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Of Scripture and Script

Of Scripture and Script


Moving on from her past and the sidelines of “Same Love,” Mary Lambert talks faith, fame, and the solo album she scrawled from her heart.

Photography by Zoe Rain

Singer-songwriter Mary Lambert has two kinds of handwriting. Depending on her mood, Lambert writes in either loopy cursive or neat, insistent caps. The former is the kind of pretty, quirky script used for inner-wrist tattoos or inspirational Tumblr quotes; the latter could belong to a tax attorney.

Having just demonstrated both halves of her handwriting personality in a hotel room in New York, Lambert, curled up in an armchair, lets out a laugh. "I feel like maybe it's the bipolar," she says.

The casual openness of a statement like this can be both alarming and disarming, and Lambert is steadily carving a career out of that precise mix: radical, yet good-humored, candor. Her debut full-length album, Heart on My Sleeve (out October 14 from Capitol Records), opens with "Secrets," an upbeat pop tune whose first few lines find Lambert confessing in a catchy singsong: "I've got bipolar disorder, my shit's not in order / I'm overweight, I'm always late, I've got too many things to say." Then the triumphant chorus hits, against a backdrop of bright, brassy horns: "I don't care if the world knows what my secrets are. So-o-o-oh what?"

Heart on My Sleeve is aptly titled. It's a sonically wide-ranging album, as Lambert's expressive, expansive vocals prove well-suited to everything from slinky R&B jams and heart-tugging piano ballads to a gorgeous, minute-long spoken-word poem and a down-tempo cover of Rick Springfield's "Jessie's Girl" (which reimagines its subject matter as a lesbian's unrequited love for a straight woman). But throughout, what remains consistent is Lambert's honesty. Both on the album and in our interview, no topic -- her sexual orientation, her years spent bingeing on drugs and alcohol, her tough upbringing, her faith -- is off-limits.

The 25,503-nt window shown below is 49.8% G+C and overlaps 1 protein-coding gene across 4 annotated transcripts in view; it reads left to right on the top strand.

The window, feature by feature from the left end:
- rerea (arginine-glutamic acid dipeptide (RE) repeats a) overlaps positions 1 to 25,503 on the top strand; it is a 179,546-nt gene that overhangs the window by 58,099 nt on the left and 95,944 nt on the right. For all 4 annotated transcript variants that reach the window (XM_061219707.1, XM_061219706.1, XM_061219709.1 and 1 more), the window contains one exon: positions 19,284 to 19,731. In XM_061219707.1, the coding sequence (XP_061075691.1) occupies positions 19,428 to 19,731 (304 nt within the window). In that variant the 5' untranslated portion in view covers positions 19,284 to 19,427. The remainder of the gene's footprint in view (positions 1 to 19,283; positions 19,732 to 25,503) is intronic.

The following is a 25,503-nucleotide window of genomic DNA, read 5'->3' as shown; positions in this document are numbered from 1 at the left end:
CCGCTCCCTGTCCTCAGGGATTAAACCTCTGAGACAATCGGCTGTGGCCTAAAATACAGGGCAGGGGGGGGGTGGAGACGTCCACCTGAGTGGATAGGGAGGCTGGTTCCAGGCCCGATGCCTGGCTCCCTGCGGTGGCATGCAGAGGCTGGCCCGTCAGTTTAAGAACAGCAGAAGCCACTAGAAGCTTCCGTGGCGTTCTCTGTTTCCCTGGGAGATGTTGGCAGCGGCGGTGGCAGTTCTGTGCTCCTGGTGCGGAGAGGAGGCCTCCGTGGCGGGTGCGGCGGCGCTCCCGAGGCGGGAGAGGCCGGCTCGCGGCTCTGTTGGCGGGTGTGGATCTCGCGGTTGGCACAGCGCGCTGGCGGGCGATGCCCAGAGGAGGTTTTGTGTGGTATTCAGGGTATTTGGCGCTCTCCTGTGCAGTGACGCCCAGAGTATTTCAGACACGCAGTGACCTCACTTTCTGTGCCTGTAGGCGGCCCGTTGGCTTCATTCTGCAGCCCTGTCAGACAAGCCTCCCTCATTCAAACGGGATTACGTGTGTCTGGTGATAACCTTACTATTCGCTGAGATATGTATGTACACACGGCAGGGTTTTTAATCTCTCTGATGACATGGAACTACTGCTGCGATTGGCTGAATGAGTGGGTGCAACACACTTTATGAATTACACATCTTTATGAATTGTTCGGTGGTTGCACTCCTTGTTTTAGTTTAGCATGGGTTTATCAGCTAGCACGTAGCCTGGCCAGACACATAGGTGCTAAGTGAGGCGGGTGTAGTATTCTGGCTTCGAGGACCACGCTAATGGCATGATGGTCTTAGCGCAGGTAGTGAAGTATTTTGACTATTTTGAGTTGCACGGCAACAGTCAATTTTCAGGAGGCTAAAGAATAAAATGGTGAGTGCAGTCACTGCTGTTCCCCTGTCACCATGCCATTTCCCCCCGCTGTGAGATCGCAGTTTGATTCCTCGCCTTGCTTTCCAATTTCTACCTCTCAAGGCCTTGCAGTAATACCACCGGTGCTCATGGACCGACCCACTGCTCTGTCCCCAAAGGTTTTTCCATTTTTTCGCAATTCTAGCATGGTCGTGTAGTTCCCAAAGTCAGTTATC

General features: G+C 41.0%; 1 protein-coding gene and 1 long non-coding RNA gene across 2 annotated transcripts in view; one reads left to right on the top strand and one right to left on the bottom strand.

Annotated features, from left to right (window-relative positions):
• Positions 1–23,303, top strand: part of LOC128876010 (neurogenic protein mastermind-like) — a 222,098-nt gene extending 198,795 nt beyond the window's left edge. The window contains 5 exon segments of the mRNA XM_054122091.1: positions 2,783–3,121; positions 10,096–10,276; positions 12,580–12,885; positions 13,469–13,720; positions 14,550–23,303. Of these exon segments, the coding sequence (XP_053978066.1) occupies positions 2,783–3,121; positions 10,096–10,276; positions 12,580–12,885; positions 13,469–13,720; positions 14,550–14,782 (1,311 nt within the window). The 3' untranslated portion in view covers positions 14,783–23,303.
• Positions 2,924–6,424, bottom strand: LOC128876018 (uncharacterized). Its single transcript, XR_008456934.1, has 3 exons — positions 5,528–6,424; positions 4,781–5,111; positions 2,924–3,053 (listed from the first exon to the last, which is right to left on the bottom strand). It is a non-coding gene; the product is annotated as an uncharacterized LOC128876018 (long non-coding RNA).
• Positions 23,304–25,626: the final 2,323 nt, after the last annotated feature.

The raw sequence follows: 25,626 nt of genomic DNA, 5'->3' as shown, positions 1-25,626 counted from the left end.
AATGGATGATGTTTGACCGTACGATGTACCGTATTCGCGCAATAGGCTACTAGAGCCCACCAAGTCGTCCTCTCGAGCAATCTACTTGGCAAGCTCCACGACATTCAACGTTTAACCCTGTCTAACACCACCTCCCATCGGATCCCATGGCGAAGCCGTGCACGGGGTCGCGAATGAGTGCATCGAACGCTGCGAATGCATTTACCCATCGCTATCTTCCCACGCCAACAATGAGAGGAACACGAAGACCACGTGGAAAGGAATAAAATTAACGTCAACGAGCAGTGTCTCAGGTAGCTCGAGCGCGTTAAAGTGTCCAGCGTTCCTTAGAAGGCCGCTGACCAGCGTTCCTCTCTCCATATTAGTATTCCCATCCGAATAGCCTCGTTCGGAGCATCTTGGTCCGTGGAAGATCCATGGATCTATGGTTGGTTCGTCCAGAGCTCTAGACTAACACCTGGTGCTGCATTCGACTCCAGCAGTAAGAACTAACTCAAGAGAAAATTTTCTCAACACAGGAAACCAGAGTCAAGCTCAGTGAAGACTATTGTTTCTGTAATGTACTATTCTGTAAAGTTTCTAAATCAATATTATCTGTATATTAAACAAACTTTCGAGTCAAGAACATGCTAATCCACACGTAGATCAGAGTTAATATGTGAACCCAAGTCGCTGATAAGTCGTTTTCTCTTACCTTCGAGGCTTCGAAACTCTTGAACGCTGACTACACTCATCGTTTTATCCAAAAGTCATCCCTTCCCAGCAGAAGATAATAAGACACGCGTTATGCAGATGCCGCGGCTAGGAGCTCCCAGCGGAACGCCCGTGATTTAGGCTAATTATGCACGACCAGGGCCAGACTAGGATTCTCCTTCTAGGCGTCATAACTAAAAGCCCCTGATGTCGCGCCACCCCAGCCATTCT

Lambert grew up poor in Washington state. She taught herself to play guitar and piano after finding sheet music left behind by a family evicted from her apartment complex. "It was just a common thing," she says. "Every weekend, someone else would be evicted and the kids would just rifle through shit."

For Lambert, music became a means of processing the awful trauma she faced early in life. Her father, a respected figure in the strict Pentecostal community to which her family belonged, sexually abused her before leaving the family when she was 7. She became an atheist, and channeled her anger into writing music. "The first song that I ever wrote must have been when I was 9," she says. "It was on guitar, it was three chords, and it was the saddest fucking song." She murmurs a few bars.

By the time she was a senior in high school, Lambert finally settled into a fairly common suburban teenage life. She had a job at Starbucks, a place on the homecoming court, the lead in the school musical, and a cautious regained interest in religion, this time via Seattle's Mars Hill megachurch, where Lambert found a hip and supportive community -- at first.

Despite being the president of her school's gay-straight alliance (and having a lesbian mother, who came out when Lambert was young), Lambert didn't realize she was gay until senior year, when she met the girl who would become her first love. "It just hadn't occurred to me that I could possibly be gay," she says, "even though I didn't really enjoy physical interactions with men. I loved hanging out with boys and having boyfriends, but with the physical part, I was like, 'This isn't my favorite thing in the world.'"